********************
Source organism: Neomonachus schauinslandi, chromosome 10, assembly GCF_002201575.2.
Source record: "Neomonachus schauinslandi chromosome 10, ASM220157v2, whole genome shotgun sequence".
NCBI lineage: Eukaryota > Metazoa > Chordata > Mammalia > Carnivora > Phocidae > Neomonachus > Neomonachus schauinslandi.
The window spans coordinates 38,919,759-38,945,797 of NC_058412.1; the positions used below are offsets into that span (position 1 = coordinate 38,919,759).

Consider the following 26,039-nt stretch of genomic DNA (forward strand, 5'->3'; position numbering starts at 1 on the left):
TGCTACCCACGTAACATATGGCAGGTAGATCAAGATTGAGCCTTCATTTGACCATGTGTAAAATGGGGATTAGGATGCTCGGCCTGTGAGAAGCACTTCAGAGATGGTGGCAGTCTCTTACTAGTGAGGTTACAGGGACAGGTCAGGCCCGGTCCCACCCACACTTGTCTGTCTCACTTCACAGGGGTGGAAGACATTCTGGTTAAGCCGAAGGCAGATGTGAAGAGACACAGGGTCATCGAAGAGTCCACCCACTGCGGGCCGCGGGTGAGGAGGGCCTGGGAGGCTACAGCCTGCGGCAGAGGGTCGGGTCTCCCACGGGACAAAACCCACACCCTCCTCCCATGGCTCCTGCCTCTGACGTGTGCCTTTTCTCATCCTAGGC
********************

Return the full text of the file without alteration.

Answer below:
Source organism: Neomonachus schauinslandi, chromosome 10, assembly GCF_002201575.2.
Source record: "Neomonachus schauinslandi chromosome 10, ASM220157v2, whole genome shotgun sequence".
NCBI lineage: Eukaryota > Metazoa > Chordata > Mammalia > Carnivora > Phocidae > Neomonachus > Neomonachus schauinslandi.
The window spans coordinates 38,919,759-38,945,797 of NC_058412.1; the positions used below are offsets into that span (position 1 = coordinate 38,919,759).

Consider the following 26,039-nt stretch of genomic DNA (forward strand, 5'->3'; position numbering starts at 1 on the left):
TGCTACCCACGTAACATATGGCAGGTAGATCAAGATTGAGCCTTCATTTGACCATGTGTAAAATGGGGATTAGGATGCTCGGCCTGTGAGAAGCACTTCAGAGATGGTGGCAGTCTCTTACTAGTGAGGTTACAGGGACAGGTCAGGCCCGGTCCCACCCACACTTGTCTGTCTCACTTCACAGGGGTGGAAGACATTCTGGTTAAGCCGAAGGCAGATGTGAAGAGACACAGGGTCATCGAAGAGTCCACCCACTGCGGGCCGCGGGTGAGGAGGGCCTGGGAGGCTACAGCCTGCGGCAGAGGGTCGGGTCTCCCACGGGACAAAACCCACACCCTCCTCCCATGGCTCCTGCCTCTGACGTGTGCCTTTTCTCATCCTAGGC